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This Boy's Life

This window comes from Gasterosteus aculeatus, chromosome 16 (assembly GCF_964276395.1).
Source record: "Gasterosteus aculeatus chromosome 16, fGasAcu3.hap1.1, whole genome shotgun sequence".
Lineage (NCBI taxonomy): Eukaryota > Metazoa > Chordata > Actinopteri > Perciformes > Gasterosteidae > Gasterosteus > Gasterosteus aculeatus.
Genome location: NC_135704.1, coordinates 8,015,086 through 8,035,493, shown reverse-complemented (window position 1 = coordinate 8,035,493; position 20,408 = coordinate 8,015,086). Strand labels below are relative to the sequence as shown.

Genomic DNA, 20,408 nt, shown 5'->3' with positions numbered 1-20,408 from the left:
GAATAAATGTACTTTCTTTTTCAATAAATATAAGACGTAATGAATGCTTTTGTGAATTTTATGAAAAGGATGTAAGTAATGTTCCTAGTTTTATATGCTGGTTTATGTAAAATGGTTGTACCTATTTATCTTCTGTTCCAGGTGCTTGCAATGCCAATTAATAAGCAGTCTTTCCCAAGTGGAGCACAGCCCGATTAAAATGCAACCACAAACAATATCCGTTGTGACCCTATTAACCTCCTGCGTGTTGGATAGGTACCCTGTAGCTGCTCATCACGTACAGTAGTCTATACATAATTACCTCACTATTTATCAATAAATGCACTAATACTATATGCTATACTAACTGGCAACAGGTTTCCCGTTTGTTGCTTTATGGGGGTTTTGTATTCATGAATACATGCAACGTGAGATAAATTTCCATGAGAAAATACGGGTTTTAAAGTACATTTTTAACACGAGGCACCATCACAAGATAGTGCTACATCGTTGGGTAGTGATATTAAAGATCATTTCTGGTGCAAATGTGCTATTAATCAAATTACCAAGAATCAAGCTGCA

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Dwight and Caroline's relationship can be characterized into three stages. From its inception Jack and Caroline had a relationship based on infatuation alone. Their relationship consisted of passion alone for each other. Caroline was sexually attracted to Dwight, as was he to her. Caroline was infatuated with the person Dwight appeared to be. She was turned on that he was nice and charming and knew how to treat a woman. When they first began to go out Caroline adored the fact that he brought her flowers. Dwight was simply interested in Caroline for what she had to offer him. The passion alone is what got him to that level. Soon after their relationship developed into a Fatuous Love. In the beginning of the marriage the couple's relationship had been based on passion and commitment. Both were still physically and sexually attracted to each other but the role of commitment came into play as well. Dwight needed a female figure in the home to do his chores, such as cook his dinner and clean his house, as well as a mother-like figure for his children. Caroline needed to settle down and start her life over. She was tired of always being on the run, and Dwight brought as sense of security and stability into her life. She also needed a father for Jack. This may have driven her into the arms of Jack more than any other reason. Dwight had everything she was looking for in a father for Jack. He seemed caring, authoritarian, loving, and stable. Their relationship would continue to go on in this manner until the passion faded. This led to an Empty Love relationship. The commitment alone is what kept them together. They no longer had any real feelings of love fore one another. Dwight was simply with Caroline for the reason that she kept food on the table and kept his house clean. Caroline on the other hand was still with Dwight because she had no where else to turn as well as what Jack had to offer her son. Dwight was like a father figure to Jack, something that Jack never had before and needed at this age because he was very impressionable. Caroline's commitment, for the fact that he provided for them and supposedly was like a father to Jack kept her with Dwight.